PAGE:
Sir Patrick Stewart: Captain Picard would have voted Remain


The new People's Vote campaign has been launched in the United Kingdom, pushing for a separate referendum to ratify or reject the final Brexit deal.

Tory MP Peter Bone, a leading Leave supporter, said: "This call for a second referendum is so off the planet that I suppose it is appropriate to have someone from Star Trek involved".

Sir Patrick claimed the characters in his most famous screen roles, Star Trek's Captain Jean-Luc Picard and Charles Xavier from the X-Men, would have supported Britain's European Union membership.

The campaign brings together Open Britain along with the European Movement and another seven organisations that collectively claim to have more than 700,000 supporters, 20,000 activists, and more than a million followers on social media.

The former minister added: 'I think the best and right thing to do is to put it back to the people and say, you can have a vote on this deal'.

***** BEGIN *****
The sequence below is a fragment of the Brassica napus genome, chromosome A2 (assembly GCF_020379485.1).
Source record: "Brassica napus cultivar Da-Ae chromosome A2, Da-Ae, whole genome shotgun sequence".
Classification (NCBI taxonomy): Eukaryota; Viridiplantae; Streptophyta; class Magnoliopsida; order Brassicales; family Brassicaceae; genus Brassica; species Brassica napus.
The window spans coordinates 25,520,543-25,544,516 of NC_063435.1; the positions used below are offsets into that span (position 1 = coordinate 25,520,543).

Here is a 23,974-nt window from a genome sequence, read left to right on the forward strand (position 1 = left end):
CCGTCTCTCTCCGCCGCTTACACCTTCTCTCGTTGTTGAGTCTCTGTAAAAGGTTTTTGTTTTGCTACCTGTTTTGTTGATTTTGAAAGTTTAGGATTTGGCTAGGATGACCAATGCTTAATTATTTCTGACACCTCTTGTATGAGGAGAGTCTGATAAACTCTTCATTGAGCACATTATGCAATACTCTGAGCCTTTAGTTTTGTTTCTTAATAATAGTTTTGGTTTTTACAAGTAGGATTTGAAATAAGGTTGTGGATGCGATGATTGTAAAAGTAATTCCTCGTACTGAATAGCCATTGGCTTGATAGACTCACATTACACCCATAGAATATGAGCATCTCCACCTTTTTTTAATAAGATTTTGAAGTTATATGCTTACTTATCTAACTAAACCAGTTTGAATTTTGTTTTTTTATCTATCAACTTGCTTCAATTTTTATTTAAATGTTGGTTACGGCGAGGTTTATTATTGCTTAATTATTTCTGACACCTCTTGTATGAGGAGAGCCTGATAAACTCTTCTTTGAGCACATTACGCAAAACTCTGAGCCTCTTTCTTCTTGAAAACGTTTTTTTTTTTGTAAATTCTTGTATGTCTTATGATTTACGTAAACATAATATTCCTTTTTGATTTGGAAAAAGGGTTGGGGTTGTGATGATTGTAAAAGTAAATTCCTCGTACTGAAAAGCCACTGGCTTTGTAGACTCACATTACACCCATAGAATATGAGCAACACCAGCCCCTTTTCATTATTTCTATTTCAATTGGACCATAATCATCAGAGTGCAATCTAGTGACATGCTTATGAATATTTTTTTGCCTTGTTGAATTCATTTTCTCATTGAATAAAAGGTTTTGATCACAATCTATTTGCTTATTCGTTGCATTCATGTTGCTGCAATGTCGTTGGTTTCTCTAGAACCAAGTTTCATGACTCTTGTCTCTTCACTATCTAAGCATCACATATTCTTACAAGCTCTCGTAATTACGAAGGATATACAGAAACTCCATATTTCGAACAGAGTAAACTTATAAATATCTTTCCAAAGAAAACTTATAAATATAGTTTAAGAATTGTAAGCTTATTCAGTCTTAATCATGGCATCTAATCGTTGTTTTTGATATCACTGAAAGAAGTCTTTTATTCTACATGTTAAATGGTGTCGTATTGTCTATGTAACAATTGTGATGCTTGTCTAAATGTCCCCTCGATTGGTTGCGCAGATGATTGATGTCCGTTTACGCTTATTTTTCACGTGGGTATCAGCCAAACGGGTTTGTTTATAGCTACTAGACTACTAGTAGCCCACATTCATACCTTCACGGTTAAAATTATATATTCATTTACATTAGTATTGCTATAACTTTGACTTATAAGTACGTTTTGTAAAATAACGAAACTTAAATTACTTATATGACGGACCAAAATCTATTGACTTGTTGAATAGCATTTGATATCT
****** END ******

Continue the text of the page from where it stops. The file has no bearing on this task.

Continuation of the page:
"Brexit is not inevitable".

Appearing alongside Mr Umunna on ITV's Peston on Sunday, she said: "A second referendum, Chukka, which is what you're really campaigning for, is never going to happen".

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"Brexit will affect everybody in the country, which is why it should not be left to 650 politicians to decide our future but 65 million people".

Another one of those attending was Green Party MP and co-leader Caroline Lucas. The organizers suggest that the 2016 referendum on Brexit should not be taken as final. "We're now trying to deliver on that mandate from the people".

"And we must continue to work together to build further upon this solid foundation by building on our existing trade links and establishing new ones".

Sir Patrick, Emeritus Chancellor at the University of Huddersfield, told the BBC that if people voted to reject the exit deal, the United Kingdom would "simply stay" in the EU.

Chuka Umunna, MP for Lambeth, which had the highest Remain vote in the country, said: "We need more Conservative members of Parliament to be as courageous as Anna and many others who defied the whip and put their country before their party".

But he added: 'As time has gone by, the information that we are receiving about the terms and conditions of that separation are quite unlike the terms and conditions that were spoken of so loosely during the 2016 campaign'.

But Boris Johnson, the Foreign Secretary, poured scorn on calls for a referendum on the exit deal.